Skip to content
Join our Newsletter

UNBC squads hungry for wins

Jordan Hall is used to playing with pain. That's a good thing for the UNBC Timberwolves.

Jordan Hall is used to playing with pain.

That's a good thing for the UNBC Timberwolves.

Sore wrist or not, the T-wolves rely on their fifth-year goalkeeper to block shots and so far this season Hall has been called upon frequently to bail out her teammates. Through six games, Hall ranks fifth in the CIS Canada West Conference with 24 saves

Head coach Alan Cameron knows he can count on the five-foot-eight Prince George native to keep the score close, like Hall did last weekend when the Trinity Western Spartans and Fraser Valley Cascades brought their shooting galleries to North Cariboo Field. She allowed two goals on nine shots last Friday against the Spartans and was replaced by rookie Lianna Toopitsin. Hall was in for the entire game against the Cascades.

"It's just a chronic wrist injury that she plays through," said UNBC head coach Andy Cameron.

"She hasn't been as busy this year as she has been in other years -- territorially the other teams have certainly had the play but we've been organized in front of her and we're looking to play in the other half of the field this weekend to give Jordan a break."

Tonight at 7, the T-wolves (0-5-1, eighth in the West) will try for their first win of the season when they take on the Lethbridge Pronghorns (2-2-2, fourth in the East). Cameron is counting on his team showing some improvement, having learned some valuable lessons on the field from their most recent opponents.

"Those teams finished second and third in the country last year so they're obviously good teams and there were positives to take out of it," said Cameron. "We got into the attacking halves of the field probably more than we've ever done in the past.

"We've got good numbers on the roster this year with 24 (players). The quality of training has been better than it's ever been. The first-year players have gotten in a lot more minutes this season compared to previous years and there's genuine competition for spots. It takes time, but it's a progressive step for the program and a couple of (winning) results this weekend would be nice."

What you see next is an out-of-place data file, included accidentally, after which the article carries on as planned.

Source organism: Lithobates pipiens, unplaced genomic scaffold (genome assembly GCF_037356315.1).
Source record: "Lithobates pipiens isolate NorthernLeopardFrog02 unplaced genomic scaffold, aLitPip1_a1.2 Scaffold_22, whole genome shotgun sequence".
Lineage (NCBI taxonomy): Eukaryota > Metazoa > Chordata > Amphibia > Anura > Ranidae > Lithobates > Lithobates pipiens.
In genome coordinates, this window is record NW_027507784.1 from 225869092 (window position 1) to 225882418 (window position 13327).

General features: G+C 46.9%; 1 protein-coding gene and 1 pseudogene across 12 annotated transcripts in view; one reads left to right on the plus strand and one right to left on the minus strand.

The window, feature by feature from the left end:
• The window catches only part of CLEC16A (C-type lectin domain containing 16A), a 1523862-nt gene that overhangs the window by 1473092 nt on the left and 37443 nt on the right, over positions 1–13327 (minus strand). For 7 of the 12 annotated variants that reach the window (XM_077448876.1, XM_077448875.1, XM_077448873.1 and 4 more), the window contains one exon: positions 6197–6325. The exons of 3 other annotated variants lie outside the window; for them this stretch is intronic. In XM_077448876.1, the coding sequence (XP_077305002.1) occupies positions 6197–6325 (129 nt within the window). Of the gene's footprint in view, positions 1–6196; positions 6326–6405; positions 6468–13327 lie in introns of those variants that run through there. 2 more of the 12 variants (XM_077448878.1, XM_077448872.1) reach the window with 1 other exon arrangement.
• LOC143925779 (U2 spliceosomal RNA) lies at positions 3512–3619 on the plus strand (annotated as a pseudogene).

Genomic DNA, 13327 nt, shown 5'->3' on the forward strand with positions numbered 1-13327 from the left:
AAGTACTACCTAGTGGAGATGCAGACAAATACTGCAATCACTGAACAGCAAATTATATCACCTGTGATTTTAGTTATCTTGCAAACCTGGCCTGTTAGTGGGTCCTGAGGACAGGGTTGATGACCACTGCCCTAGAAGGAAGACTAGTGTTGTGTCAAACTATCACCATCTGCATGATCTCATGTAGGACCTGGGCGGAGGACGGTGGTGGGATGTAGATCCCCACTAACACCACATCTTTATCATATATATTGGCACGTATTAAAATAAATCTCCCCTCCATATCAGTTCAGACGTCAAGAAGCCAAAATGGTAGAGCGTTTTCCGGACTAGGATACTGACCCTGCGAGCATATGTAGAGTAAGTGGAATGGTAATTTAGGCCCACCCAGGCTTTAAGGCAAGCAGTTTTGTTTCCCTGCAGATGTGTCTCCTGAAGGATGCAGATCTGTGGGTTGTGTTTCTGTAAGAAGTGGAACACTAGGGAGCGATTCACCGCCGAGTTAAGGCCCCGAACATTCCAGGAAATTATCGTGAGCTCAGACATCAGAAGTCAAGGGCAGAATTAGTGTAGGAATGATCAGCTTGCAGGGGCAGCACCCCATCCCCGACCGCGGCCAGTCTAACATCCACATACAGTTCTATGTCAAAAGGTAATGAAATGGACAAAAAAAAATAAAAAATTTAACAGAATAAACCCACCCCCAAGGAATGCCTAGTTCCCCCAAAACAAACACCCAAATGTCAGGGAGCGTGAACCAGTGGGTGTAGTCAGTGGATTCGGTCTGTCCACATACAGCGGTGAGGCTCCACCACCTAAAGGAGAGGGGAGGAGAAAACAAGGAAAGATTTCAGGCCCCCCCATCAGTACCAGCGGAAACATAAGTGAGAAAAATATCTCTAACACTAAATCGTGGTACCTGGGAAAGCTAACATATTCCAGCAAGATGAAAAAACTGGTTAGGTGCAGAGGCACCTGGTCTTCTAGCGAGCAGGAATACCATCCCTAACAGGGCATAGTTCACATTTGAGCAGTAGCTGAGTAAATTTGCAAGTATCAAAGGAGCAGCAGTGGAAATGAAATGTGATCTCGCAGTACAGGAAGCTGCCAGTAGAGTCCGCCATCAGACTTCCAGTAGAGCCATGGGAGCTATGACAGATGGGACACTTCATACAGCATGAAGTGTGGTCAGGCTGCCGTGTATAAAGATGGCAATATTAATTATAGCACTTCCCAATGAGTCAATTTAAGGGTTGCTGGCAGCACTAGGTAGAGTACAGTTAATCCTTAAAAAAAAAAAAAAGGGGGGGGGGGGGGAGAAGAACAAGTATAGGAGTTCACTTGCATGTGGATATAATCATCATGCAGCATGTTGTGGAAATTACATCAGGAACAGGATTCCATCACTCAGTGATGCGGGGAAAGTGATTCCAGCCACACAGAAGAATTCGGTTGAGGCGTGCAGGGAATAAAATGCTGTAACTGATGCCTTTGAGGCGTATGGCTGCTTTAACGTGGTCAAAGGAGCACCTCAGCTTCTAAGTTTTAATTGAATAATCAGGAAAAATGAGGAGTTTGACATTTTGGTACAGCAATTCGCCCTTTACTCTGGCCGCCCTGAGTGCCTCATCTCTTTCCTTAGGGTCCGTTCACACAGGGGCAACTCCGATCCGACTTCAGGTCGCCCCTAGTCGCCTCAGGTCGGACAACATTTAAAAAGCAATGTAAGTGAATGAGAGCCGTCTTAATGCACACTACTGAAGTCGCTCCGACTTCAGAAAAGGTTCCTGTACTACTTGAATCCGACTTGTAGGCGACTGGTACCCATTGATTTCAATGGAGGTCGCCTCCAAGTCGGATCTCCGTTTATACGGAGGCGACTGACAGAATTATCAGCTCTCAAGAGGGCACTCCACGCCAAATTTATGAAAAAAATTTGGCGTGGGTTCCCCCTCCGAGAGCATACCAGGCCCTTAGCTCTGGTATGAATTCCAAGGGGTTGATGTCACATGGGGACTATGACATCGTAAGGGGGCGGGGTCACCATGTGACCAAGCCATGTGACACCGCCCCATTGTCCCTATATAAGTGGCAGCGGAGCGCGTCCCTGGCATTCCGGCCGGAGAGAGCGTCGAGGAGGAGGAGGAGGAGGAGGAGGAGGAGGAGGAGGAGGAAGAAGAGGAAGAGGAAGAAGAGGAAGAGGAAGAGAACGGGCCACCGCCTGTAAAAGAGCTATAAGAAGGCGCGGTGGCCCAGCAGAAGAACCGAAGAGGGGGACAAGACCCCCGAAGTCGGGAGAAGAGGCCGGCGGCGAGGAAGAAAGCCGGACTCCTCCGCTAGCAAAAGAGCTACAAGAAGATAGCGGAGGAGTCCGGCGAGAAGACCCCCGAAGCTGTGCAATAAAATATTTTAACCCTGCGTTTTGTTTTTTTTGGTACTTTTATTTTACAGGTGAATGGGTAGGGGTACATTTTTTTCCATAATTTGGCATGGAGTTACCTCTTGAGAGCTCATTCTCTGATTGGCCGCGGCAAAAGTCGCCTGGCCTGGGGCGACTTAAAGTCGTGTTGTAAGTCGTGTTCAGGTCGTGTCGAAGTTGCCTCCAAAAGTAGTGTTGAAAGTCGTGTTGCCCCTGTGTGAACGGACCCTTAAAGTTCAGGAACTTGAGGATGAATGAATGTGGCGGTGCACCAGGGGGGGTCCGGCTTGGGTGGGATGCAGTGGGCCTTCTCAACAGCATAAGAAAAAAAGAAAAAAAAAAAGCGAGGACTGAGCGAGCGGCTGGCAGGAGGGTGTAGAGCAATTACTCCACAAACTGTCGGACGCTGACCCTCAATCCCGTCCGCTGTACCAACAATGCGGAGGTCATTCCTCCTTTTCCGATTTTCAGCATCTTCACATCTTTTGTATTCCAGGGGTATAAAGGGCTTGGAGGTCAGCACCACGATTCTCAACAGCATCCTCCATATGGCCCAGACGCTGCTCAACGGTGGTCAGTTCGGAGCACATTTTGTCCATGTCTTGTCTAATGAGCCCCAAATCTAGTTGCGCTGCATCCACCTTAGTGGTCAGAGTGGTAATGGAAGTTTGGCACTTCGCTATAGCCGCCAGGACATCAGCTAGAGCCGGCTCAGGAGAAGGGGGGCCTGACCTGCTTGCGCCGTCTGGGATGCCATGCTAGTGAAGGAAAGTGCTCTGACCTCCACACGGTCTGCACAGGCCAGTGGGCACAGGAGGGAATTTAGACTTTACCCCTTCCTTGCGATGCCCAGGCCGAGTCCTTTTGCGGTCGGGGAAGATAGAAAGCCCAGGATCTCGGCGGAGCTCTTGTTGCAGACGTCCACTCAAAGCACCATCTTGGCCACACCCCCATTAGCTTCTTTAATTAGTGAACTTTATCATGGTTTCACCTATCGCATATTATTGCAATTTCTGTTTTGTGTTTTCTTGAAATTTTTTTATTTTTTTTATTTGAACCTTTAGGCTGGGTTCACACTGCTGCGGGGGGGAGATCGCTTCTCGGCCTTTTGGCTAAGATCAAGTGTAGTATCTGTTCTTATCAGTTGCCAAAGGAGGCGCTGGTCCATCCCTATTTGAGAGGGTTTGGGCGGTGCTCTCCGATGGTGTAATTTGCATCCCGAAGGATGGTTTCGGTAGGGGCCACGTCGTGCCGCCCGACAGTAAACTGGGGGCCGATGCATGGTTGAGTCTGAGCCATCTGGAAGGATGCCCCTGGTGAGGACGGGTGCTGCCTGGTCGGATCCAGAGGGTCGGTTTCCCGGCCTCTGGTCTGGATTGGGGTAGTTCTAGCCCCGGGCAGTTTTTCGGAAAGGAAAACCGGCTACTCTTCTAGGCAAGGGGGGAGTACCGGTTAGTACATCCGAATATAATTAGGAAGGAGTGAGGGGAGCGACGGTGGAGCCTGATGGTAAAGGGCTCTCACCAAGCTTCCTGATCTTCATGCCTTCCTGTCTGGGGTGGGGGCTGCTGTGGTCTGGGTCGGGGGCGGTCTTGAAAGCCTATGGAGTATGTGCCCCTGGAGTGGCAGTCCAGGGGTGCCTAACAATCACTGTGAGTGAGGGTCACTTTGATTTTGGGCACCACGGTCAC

T-wolves Jessica Erickson, a third-year wing, will see her first game action this season after knee surgery in mid-August to repair a meniscus tear.

Lethbridge doesn't score often, with just five goals in six games, and like the T-wolves they rely on solid goaltending. Micaela Stone is third in the Canada West with 48 saves and sports a 1.33 goals-against average. Pronghorns midfielder Nikki Furukawa has made the most of her scoring opportunities, with two goals on four shots. She also has an assist to lead Lethbridge in scoring.

"Lethbridge hasn't traditionally hasn't been a strong program in the conference but they've started out 2-2-2 and they seem to be more competitive this year," said Cameron. "We saw them in the winter in Edmonton at an 11-a-side tournament and we tied them and beat them and we expect to be competitive with them."

Sunday at noon, the T-wolves tackle the Calgary Dinos (5-1-0, first in the East). Calgary forwards Mollee Ramsay (5g, 1a) and Maddison Fritze (3g) are dangerous in the offensive end and Jordan Smith, with 21 shots in six games, could also pose problems for UNBC defenders.

The UNBC men face the ever-tough UBC Thunderbirds (4-0-1) in a two-game set Saturday and Sunday (both 2:15 p.m. starts). UNBC (1-5-0) is coming off a pair of losses last weekend at home to Fraser Valley Cascades).

T-wolves interim head coach Steve Simonson thought his team performed better in the second game (3-0 loss), than the first game of the weekend (a 1-0 defeat), continuing a trend he's noticed since the season began. In the second game of the set against Victoria, Sept. 12, UNBC led 3-1 but gave up three goals in 14 minutes and lost 5-3.

"In lots of moments of lots of games we're really close to where we need to be but consistently we're not, and that's why the results haven't come the way we want them to come," said Simonson. "There are lots of positive signs. We're trying to possess the ball in ways that will create chances and we were good for two-thirds of the field on Sunday but the final third was not at the level required to get enough successful chances. The onus on us to find ways into that final area of attack."

Simonson took over as T-wolves head coach in August, when Alan Alderson resigned. Through six games, UNBC has been outscored 20-2. Their only point came in a 1-1 tie with UBC-Okanagan Sept. 19 in Kelowna.

"I think our team in general is a team in transition," said Simonson. "Al did a great job last year bringing in a bunch of new players and it was their first year in the league and now, with this season, they've had the transition of dealing with a new coach right before the preseason and, quite frankly, they've done a good job of that.

UNBC defender Dan Goodey won't play Saturday as a result of being handed two yellow card in Sunday's game against Fraser Valley.

UBC has one of the top goalies in Canada in Chad Bush. He's played ever minute of the T-birds' five games and sports a 0.80 goals-against average, tops in the league, while his .789 save percentage ranks second in Canada West. For scoring, UBC leans on forward Gagan Dosanjh (3g, 1a) and centreback Sean Einarsson (2g, 1a).

The T-birds are coming off a two-game sweep at home against UBC-Okanagan and have won their last five games, after starting the season with a 1-1 tie in Victoria. They trail UVic by one point for first in the West but have two games in hand over the Vikes.